Case in point--we spent almost our entire weekend trying to figure out how we can make our house work for us. We have a lovely house, a 1930's cape on a quiet cul-de-sac that backs to a wooded ravine. It's private, and also close to civilization. It's a 3 minute commute for my husband and a 15-20 minute commute for me. We are very lucky. Except for one thing--the house itself is not laid out well. It's rabbit-warren-y. And we have a major storage problem. We are constantly running out of room to put things and it's hard to assign useful function to different rooms. And there's only the two of us, our dog, and the two cats. No baby and thus none of the myriad gadgets/equipment that accompany the precious bundle. So we are, of course, freaking out. How are we going to find space for everything? We can't even keep everything we've got under control! We have gone back and forth--do we sacrifice our awesome location and killer outdoor space and move to a house that better suits our needs that might not be in the neighborhood that we like? Or do we love where we are so much that we need to bite the bullet and add on a two-story addition when the time is right? We honestly don't know. And the key phrase here is when the time is right. When is that, exactly? When we are finally at the end of our second trimester and can hope that we aren't such magnets for misfortune that we could still lose a baby late in the game? When we have squeezed twins into the tiny room that will be the baby's room? I don't even know if that's possible. If we have one baby, we could probably make things work until 12 months. Giving us about two years. Assuming that our next attempt works, which unfortunately, as much as we'd really like to, we just can't assume. So we're stuck. We are frustrated by our lack of space, but any major renovation or moving project is going to cost money, money we need to earmark for the babymaking itself. Even organizational solutions to make our space work cost money that is hard to part with when we have impending cycles to consider. And, honestly, we don't need the extra space, not really and truly, until we do accomplish what seems so elusive and nearly impossible--having an expanded family. It sucks. It is robbing us of the ability to plan for our family and to dream about what we can do to give this precious, incredibly desired baby the space he/she needs. It has us feeling cramped only because in our heads, we can already see the high chair, and the pack-n-play, and the exersaucer, and the basket of toys in the living room. But it's not really there. And it won't be, at least for another year or so, if we're extraordinarily lucky.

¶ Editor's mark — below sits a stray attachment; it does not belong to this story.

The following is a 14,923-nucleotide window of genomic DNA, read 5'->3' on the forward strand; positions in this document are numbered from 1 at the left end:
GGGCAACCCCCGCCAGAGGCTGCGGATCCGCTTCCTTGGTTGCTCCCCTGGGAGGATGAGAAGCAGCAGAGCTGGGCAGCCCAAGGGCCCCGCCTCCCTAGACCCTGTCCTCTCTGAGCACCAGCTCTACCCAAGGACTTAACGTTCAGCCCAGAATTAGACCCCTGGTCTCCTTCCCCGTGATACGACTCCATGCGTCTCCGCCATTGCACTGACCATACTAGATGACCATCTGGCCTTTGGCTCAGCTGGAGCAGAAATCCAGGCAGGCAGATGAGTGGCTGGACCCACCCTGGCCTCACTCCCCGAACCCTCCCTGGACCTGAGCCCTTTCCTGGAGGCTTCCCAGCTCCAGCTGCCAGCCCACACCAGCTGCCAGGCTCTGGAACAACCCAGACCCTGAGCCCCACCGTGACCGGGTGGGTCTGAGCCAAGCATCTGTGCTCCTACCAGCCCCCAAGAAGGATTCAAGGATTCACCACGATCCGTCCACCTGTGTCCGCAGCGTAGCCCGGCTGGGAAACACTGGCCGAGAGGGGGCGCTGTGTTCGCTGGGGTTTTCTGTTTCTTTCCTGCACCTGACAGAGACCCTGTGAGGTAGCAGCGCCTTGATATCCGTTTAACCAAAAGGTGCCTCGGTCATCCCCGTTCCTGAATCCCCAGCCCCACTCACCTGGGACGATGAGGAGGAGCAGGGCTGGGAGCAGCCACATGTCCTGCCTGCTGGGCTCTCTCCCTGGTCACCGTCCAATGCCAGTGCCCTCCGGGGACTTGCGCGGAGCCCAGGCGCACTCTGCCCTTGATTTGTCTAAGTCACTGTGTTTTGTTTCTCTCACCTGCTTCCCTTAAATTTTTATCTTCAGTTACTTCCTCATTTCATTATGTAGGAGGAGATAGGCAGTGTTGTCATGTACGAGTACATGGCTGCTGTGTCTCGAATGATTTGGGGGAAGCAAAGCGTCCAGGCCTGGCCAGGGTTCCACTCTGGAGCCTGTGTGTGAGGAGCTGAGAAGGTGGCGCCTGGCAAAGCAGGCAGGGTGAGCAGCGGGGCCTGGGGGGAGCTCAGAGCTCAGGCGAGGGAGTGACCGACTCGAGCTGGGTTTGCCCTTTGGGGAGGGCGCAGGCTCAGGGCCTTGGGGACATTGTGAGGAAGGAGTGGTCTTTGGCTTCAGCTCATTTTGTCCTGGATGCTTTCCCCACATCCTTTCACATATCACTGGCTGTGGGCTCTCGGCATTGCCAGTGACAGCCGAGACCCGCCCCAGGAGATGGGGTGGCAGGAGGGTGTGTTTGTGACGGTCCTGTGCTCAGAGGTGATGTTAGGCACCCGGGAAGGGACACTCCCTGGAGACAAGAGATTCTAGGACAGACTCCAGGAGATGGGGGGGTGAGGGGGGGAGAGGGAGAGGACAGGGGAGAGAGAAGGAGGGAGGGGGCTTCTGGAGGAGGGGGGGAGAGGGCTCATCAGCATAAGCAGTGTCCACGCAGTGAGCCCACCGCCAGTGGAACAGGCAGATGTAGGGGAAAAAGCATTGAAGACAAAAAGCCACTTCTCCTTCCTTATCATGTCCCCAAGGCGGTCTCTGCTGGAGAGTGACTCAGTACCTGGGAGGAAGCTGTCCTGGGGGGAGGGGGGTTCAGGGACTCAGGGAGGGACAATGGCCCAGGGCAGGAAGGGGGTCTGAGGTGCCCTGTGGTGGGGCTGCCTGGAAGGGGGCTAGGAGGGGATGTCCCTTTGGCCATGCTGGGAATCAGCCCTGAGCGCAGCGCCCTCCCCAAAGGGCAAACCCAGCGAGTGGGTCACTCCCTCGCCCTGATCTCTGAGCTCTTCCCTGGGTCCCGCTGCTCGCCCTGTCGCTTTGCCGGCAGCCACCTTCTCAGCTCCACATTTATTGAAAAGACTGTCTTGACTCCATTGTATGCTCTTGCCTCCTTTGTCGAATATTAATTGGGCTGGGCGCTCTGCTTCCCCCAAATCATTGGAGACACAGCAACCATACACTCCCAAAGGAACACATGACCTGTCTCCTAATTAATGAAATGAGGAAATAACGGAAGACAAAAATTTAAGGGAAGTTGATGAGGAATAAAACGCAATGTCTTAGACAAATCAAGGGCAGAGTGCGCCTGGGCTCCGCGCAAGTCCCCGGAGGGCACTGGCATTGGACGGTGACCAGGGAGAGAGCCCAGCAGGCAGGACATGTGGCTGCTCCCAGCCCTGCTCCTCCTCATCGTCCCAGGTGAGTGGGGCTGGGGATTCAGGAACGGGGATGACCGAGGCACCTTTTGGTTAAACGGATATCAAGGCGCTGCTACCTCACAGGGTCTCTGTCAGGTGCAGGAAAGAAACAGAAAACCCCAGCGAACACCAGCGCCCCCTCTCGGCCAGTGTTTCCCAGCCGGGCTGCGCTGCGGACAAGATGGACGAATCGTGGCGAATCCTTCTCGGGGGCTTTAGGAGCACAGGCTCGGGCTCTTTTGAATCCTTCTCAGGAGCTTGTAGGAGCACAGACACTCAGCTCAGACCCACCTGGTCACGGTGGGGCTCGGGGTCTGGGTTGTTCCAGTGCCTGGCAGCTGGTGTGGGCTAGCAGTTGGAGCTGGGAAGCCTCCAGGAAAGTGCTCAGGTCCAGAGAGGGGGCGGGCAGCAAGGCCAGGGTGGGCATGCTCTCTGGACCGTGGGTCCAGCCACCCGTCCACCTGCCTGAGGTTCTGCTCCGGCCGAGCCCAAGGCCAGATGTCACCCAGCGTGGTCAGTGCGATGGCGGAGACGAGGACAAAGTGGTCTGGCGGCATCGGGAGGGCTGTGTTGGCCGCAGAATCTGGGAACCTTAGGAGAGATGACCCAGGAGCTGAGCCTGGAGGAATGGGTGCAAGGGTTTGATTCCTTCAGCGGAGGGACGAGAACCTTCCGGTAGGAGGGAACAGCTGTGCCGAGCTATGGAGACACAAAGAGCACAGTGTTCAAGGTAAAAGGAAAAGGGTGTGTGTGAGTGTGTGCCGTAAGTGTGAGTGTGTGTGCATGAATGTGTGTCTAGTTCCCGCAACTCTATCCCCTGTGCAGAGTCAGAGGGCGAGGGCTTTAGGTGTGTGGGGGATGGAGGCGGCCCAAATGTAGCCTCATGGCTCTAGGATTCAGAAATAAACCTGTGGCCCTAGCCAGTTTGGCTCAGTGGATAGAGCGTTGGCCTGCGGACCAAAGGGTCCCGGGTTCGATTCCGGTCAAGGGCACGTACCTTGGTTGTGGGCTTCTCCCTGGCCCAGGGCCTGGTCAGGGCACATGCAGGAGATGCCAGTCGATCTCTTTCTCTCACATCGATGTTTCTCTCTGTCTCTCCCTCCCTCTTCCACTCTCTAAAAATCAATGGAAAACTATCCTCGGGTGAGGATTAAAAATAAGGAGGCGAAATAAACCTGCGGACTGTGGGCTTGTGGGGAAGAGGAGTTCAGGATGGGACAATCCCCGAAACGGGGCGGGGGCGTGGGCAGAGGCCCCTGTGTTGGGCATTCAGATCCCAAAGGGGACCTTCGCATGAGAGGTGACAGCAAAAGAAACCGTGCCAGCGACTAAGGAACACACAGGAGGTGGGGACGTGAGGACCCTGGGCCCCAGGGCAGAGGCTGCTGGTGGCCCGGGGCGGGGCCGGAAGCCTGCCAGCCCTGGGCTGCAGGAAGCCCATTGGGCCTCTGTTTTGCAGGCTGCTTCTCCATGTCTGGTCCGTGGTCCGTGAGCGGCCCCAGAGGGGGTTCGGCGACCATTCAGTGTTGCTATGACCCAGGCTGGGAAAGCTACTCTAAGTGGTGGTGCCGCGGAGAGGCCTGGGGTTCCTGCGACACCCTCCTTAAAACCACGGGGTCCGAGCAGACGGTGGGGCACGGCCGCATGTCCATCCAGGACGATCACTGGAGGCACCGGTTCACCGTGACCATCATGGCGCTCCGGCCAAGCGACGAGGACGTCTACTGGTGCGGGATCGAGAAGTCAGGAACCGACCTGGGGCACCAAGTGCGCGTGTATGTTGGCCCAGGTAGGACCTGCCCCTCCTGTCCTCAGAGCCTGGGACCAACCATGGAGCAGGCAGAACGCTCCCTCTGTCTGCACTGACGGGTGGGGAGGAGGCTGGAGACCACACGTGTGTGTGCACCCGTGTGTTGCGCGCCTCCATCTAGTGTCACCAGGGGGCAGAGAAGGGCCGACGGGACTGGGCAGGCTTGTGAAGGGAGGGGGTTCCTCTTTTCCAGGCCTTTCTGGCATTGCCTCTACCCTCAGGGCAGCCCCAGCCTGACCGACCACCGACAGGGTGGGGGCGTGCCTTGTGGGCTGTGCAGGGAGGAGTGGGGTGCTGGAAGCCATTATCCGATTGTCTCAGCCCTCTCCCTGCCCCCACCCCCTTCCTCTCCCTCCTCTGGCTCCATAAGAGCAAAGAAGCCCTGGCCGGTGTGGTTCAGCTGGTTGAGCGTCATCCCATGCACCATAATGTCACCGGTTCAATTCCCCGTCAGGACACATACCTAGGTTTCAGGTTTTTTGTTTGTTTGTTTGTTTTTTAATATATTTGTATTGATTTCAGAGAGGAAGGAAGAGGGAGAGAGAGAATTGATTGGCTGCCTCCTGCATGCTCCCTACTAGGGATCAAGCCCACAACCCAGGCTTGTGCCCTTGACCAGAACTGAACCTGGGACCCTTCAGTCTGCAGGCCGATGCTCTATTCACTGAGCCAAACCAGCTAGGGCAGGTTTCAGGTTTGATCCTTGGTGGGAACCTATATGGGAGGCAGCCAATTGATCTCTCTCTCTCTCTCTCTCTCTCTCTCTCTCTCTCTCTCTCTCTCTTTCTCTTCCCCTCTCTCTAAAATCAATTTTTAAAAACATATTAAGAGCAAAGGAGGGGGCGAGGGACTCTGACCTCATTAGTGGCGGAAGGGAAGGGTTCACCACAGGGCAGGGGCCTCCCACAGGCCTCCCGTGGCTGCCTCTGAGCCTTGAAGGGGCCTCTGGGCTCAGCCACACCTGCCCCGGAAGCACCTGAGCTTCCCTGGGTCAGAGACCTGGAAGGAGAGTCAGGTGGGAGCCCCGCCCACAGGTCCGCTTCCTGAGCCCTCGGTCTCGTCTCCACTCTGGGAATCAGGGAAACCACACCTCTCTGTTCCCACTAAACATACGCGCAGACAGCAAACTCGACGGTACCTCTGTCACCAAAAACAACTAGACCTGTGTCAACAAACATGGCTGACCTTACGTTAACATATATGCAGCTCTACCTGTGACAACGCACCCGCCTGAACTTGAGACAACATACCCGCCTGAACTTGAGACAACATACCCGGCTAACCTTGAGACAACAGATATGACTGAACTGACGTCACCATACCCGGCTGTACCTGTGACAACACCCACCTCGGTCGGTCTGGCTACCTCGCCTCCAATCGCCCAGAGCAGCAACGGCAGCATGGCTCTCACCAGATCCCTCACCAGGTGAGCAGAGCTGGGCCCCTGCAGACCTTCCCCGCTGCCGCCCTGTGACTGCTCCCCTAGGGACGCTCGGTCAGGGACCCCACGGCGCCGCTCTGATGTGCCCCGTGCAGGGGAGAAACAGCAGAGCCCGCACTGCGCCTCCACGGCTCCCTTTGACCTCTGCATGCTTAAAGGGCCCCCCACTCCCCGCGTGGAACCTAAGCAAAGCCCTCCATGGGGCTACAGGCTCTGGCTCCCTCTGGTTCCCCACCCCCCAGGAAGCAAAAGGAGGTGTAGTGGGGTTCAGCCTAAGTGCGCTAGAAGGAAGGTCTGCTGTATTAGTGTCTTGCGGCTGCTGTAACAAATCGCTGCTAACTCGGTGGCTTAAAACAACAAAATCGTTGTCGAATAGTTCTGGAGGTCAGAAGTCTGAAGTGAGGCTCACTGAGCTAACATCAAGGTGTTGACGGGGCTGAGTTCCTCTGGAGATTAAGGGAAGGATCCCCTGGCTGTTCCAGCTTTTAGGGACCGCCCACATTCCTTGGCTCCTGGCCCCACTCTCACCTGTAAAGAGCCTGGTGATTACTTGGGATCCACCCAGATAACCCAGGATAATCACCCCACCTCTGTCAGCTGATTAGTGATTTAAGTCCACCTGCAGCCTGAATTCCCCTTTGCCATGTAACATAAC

So, we have decided to try to make what we have work for us, for the time being, and to try to not even entertain all the other options until that's something we need to do. Because it is so depressing to realize that everything hinges on treatment working, and we have no guarantees. We can make our house work for the two of us (and if we can't, then we really have a problem!). We just so want to be able to plan ahead for the future that we can both see and almost taste, but just can't quite make reality yet.